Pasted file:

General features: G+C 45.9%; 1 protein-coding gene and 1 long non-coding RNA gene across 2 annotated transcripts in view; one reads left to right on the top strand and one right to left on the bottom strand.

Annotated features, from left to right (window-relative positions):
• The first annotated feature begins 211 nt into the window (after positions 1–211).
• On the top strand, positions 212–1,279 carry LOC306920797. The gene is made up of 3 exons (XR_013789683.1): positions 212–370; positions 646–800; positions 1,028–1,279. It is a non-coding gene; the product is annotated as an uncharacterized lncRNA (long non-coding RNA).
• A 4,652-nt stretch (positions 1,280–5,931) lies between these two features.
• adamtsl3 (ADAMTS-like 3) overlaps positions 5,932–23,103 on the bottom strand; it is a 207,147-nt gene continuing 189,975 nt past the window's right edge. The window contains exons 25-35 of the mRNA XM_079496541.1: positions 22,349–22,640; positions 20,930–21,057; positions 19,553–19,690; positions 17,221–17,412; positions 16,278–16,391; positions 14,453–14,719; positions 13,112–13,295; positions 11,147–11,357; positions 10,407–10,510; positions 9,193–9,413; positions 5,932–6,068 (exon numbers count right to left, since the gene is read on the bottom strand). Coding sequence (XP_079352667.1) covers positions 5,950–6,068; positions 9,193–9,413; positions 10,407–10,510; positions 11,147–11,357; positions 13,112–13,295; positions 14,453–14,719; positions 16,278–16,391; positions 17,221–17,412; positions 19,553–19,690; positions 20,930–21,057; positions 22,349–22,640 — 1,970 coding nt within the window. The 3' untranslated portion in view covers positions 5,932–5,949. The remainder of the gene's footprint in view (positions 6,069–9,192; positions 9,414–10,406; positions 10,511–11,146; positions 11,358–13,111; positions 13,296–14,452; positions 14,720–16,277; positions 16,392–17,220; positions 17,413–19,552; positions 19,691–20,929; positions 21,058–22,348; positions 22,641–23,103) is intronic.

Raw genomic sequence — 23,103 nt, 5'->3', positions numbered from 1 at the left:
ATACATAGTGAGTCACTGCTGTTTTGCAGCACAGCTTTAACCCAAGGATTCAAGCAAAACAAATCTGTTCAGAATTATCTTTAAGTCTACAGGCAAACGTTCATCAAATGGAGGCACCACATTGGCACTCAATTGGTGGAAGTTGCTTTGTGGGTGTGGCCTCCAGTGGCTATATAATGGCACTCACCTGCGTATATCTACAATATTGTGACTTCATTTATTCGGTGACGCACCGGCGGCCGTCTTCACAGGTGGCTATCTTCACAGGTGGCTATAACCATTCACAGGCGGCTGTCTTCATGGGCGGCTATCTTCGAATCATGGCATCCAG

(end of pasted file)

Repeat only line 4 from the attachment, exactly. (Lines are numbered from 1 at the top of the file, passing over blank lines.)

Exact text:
• On the top strand, positions 212–1,279 carry LOC306920797. The gene is made up of 3 exons (XR_013789683.1): positions 212–370; positions 646–800; positions 1,028–1,279. It is a non-coding gene; the product is annotated as an uncharacterized lncRNA (long non-coding RNA).